Dawson plays June Bailey, an out of control drug addict who abuses her daughter Agnes "Apple" Bailey (Vanessa Hudgens) in the movie "Gimme Shelter." Both actresses do a phenomenal job playing these tough characters and both look almost unrecognizable.
Dawson’s smooth skin glowed under only a touch of makeup. She looked nothing like her frightening character. She seemed energized and eager to talk about the film and her own background.
Dorri Olds: How did you feel about playing June Bailey?
Rosario Dawson: I knew how upsetting this role would be. I was personally affected by heroin and crack addictions. I’m a ’79 baby, so I grew up in the ’80s and ’90s crack epidemic that scoured my neighborhood and riddled my landscape. I was raised by a teenage mom and saw family members struggle with addiction. I watched the damaging effects of that for many years. I know what addiction does to the children, spouse and career. Desperate people will do desperate things.
How did it feel giving up all vanity for this role?
It was trippy. The first day Vanessa and I saw each other we were both so relieved. Here she’d put so much weight on, cut all her hair off and really got into it, and there I was with this enamel on my teeth. We just looked at each other and went, “Oh, thank god.” I think it would’ve been terrible if only one of us was going for total transformation.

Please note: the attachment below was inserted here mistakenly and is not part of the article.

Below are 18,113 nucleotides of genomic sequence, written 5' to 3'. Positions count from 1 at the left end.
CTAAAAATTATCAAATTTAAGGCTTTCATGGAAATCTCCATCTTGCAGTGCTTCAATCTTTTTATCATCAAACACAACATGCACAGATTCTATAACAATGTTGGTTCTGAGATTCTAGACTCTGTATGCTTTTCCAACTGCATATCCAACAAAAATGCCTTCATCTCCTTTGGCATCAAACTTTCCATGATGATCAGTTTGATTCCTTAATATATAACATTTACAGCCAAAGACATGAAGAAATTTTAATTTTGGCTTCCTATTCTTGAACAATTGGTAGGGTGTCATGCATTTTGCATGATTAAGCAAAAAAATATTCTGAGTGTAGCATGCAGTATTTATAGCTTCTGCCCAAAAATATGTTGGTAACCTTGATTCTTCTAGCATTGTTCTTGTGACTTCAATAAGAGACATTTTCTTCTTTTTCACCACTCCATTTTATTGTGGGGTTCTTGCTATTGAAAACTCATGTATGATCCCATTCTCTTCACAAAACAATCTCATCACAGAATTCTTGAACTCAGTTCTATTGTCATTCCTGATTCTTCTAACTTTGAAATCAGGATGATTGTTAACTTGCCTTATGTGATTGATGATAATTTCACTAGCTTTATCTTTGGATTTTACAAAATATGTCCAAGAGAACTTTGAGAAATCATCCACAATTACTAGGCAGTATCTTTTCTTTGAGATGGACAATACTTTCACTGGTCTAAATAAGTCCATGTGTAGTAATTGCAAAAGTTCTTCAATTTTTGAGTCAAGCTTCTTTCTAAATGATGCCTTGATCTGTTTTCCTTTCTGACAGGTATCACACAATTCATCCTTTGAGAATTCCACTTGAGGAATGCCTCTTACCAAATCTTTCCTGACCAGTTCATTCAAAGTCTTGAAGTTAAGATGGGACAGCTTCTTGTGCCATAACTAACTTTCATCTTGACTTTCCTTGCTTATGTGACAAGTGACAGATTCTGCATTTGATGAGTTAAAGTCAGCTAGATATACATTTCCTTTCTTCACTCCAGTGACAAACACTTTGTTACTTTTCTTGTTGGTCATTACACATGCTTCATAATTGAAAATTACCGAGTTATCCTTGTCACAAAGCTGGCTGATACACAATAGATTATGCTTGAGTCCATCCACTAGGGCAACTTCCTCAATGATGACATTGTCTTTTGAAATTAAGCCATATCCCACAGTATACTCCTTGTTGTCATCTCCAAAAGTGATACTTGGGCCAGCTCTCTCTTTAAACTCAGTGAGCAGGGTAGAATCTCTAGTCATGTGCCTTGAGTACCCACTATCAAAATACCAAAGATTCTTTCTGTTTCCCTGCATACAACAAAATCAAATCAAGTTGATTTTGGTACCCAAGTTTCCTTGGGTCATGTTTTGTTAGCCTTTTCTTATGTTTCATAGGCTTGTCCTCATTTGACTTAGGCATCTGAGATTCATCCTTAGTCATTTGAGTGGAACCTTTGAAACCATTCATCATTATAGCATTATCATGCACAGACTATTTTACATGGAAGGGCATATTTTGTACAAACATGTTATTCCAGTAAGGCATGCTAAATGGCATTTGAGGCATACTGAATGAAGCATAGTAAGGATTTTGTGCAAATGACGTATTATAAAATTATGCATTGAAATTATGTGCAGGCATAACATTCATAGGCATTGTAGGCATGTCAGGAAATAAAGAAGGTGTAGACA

Was it hard to lose the character after the cameras went off?
Yes, incredibly so. It was weird. I’d never experienced that before. I was used to hanging out between filming, you know, waiting during set changes, but in this film nobody wanted to hang out and chat with me. It was isolating. I looked so bad they were all flinching.
Do you mean because of the brown teeth?
Yes, and with all of that enamel on I could hardly eat or drink anything so I couldn’t just lounge around the food table. I remember going home at night with all of the hair and makeup on because I’d be so bruised and battered, so tired. New Yorkers didn’t even flinch. I’d be in this nice vehicle and they just looked at me like this [rolls eyes]. No one cared at all. When I went home I thought my family would say, “Wow, what a transformation. You really did it.” But my brother was really upset. He said, “Take that off. I’m having a hard time looking at you.” My parents were so disturbed by it, too.
What do you think June’s internal life was like?
She really believed her circumstances defined her and she’s righteously indignant about her self-pity. That was really upsetting. It made me understand even deeper why you can’t just take someone who’s got a drug addiction and just put them in rehab. It doesn’t work that way. You can’t choose it for them. They have to choose it for themselves.